French labor unions joined the protest by staging one-day general strikes throughout industrial France. After six weeks of chaos, the one-day protest strikes had burgeoned into a national strike of the national workforce. Airports, railroads, and bus lines were shut down; utilities were cut off; mail delivery ceased. Restaurants and hotels closed for lack of business. By early 1969, France had approached a state of anarchy. At the height of the unrest, President de Gaulle called for a national referendum. He vowed to resign “without delay” if his bid for a personal power mandate was defeated. The 53 percent “no” vote registered by the French electorate on April 27, 1969, was the immediate cause of de Gaulle’s retirement.

In the long-term view, de Gaulle and the French people had drawn apart on many issues. The president had concerned himself more with the French military, France’s foreign policy, and the pursuit of “greatness” abroad than with domestic problems. By 1969, the high cost of making France a power on the international scene went far beyond the country’s economic and military resources, and the French electorate was weary of the austerity in domestic spending it dictated.

France had moved into the age of mass consumerism, pop culture, discotheques, and travel abroad. French interest in reorganization of business and farming along American lines, involving computers and computer management, required lower taxes and tax incentives to produce money for these activities. De Gaulle neither understood these needs nor addressed them in budgetary matters. To the French people who voted “no” on April 27, his lack of foresight made him seem out of step with the times. De Gaulle’s domineering style and omnipresent personality had become an embarrassment to many and a frequent irritant to French sensibilities.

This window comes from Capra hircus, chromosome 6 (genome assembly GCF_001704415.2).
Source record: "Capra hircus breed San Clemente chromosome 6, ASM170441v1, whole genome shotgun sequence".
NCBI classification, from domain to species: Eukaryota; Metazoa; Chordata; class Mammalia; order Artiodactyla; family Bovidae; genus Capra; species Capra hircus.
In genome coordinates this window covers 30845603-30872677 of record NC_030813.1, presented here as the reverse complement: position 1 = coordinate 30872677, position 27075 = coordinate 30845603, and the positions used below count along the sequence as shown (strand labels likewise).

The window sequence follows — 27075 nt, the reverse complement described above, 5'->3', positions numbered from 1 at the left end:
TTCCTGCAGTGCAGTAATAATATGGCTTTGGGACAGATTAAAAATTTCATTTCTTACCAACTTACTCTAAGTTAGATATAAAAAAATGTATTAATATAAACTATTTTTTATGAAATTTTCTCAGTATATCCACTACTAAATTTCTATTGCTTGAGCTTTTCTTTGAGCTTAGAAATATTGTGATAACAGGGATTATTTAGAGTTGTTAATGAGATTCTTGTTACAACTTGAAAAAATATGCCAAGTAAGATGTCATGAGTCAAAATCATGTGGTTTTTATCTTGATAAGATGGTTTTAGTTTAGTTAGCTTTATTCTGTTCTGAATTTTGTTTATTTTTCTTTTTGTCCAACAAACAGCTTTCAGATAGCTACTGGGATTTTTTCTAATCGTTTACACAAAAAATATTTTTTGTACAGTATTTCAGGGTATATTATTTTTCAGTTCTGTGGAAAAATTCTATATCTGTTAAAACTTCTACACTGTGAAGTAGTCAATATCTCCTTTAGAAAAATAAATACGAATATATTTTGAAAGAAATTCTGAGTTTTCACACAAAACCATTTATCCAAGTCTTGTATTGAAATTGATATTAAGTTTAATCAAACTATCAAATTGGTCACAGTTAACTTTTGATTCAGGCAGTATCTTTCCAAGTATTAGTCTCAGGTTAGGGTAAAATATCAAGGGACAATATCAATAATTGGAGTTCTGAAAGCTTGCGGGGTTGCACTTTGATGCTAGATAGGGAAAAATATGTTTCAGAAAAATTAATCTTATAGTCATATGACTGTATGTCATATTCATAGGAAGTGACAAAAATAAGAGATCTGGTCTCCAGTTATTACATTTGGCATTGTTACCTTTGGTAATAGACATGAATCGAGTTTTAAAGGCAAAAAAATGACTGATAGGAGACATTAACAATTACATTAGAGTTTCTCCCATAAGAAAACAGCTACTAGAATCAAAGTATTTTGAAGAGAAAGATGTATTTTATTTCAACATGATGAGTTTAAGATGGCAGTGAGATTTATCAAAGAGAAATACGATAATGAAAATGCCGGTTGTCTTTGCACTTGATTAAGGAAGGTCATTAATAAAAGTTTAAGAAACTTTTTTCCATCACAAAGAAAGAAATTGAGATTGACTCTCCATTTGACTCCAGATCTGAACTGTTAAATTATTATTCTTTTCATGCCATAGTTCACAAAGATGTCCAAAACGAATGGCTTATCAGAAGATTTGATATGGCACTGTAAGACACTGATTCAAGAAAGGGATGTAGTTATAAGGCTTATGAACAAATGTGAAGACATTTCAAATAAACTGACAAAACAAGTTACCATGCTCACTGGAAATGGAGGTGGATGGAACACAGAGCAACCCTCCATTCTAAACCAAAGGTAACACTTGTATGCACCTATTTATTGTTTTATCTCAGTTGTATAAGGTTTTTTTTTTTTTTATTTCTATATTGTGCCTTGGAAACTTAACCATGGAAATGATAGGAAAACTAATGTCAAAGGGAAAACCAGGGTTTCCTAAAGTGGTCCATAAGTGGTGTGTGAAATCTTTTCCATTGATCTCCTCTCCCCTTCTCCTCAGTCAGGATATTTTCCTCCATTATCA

The president’s cabinet members joined in the massive effort to achieve an affirmative vote for de Gaulle. Pierre Messmer, de Gaulle’s defense minister, informed voters that the government planned to reduce compulsory military service from sixteen to twelve months. Finance Minister François Xavier Ortoli promised that no new taxes would be levied in the year ahead. Minister of State Roger Frey drew a frightening picture of France without de Gaulle. Even Georges Pompidou, the former premier who had been dismissed by de Gaulle after his successful management of the campaign for a “yes” vote in the 1968 referendum, campaigned vigorously in support of the president’s proposals. In opposition to de Gaulle, Valéry Giscard d’Estaing, the former minister of finance, and Alain Poher, president of the French senate, stumped France in defense of “the separation of powers.” Socialist Party chief Guy Mollet and the Socialist maverick François Mitterrand supported their efforts.